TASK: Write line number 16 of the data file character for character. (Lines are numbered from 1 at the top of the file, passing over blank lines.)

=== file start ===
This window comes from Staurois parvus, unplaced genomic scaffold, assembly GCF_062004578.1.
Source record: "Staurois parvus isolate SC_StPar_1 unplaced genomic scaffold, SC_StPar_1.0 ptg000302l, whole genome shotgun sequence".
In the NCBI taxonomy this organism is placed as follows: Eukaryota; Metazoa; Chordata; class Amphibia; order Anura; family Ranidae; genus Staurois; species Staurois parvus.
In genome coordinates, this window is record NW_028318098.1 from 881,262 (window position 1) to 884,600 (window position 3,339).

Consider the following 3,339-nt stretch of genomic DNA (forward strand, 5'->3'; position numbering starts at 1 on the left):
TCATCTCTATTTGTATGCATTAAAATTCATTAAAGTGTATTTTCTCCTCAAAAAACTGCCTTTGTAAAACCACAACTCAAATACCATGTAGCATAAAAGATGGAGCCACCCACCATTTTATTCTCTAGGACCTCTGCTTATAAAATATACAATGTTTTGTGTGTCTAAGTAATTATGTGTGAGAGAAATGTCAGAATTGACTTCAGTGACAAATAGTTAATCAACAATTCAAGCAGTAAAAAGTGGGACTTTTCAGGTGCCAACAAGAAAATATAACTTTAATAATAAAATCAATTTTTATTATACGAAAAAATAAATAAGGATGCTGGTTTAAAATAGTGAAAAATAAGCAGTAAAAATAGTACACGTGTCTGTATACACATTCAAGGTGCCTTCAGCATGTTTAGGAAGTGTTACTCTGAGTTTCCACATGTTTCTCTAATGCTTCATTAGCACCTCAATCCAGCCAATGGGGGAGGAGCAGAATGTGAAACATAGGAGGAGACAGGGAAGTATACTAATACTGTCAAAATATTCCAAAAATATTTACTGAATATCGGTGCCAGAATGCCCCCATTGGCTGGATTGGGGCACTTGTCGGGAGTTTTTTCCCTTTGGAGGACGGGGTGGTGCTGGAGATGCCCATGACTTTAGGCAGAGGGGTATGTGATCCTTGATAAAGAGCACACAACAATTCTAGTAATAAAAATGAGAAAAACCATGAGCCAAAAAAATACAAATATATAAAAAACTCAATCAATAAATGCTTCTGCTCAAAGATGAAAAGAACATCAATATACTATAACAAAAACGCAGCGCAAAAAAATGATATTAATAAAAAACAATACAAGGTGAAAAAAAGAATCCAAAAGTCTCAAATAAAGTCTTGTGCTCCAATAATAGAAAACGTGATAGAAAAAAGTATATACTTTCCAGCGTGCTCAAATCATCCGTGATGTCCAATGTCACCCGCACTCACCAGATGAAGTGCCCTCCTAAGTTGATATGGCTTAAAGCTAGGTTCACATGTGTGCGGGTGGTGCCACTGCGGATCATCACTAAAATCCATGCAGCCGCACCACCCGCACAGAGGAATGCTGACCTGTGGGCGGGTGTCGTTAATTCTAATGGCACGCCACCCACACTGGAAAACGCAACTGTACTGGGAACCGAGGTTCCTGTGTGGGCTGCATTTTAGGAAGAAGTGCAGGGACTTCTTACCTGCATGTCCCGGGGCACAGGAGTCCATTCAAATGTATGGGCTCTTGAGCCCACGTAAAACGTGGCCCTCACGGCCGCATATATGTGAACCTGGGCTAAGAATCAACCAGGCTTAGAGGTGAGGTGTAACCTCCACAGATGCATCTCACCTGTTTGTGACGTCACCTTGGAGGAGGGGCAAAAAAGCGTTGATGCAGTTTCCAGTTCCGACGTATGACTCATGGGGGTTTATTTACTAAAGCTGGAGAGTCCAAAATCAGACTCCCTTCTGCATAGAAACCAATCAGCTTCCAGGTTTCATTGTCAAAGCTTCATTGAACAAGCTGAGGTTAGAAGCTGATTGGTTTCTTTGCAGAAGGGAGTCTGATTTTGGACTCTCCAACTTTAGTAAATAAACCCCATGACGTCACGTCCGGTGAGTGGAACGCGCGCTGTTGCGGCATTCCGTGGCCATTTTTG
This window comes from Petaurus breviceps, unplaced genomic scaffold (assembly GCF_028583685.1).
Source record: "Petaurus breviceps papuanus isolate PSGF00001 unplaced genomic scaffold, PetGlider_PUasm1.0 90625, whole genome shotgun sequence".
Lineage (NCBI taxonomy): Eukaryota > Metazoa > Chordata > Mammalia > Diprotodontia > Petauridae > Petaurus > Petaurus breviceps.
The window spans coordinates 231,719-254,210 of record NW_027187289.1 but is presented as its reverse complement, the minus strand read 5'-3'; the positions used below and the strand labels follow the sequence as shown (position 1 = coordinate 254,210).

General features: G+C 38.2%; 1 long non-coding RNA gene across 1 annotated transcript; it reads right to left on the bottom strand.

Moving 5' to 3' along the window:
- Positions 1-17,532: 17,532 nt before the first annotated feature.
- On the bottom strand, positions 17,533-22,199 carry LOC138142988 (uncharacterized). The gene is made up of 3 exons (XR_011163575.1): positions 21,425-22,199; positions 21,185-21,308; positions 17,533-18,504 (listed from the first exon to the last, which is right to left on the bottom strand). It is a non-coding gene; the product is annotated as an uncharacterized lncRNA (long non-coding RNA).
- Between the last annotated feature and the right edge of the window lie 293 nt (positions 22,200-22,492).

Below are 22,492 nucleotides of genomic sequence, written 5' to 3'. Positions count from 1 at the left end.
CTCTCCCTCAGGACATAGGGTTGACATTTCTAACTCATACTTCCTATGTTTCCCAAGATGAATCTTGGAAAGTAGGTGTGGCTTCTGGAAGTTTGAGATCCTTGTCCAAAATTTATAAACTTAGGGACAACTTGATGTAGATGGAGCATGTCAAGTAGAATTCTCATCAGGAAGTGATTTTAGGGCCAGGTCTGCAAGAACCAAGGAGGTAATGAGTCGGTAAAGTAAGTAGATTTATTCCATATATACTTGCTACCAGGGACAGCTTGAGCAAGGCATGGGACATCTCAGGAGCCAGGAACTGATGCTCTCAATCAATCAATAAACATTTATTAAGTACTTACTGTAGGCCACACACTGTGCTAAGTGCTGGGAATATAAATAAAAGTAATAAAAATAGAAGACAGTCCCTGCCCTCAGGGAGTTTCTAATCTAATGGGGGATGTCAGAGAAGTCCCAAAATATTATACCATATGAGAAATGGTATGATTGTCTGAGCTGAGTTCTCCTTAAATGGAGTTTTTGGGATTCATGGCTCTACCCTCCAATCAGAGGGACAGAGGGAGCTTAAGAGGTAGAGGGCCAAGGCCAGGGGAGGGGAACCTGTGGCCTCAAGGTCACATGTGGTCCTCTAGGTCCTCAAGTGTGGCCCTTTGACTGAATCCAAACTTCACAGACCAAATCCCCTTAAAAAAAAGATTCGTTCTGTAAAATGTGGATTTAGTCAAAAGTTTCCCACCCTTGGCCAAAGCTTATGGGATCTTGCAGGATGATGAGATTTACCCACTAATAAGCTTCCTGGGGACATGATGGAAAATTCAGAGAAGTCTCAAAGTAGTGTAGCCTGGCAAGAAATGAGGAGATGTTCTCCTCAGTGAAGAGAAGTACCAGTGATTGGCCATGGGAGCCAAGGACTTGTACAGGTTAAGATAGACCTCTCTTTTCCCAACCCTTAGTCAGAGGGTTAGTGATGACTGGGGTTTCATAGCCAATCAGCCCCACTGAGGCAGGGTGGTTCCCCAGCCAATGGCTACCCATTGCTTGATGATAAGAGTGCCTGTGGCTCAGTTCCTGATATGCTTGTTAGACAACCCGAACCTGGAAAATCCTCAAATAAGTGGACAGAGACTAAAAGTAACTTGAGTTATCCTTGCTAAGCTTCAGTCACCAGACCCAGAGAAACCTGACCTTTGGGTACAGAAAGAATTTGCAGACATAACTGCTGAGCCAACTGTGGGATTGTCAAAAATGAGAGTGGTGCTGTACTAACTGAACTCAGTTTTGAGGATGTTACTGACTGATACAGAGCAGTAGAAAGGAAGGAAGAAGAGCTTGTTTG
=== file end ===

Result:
Below are 22,492 nucleotides of genomic sequence, written 5' to 3'. Positions count from 1 at the left end.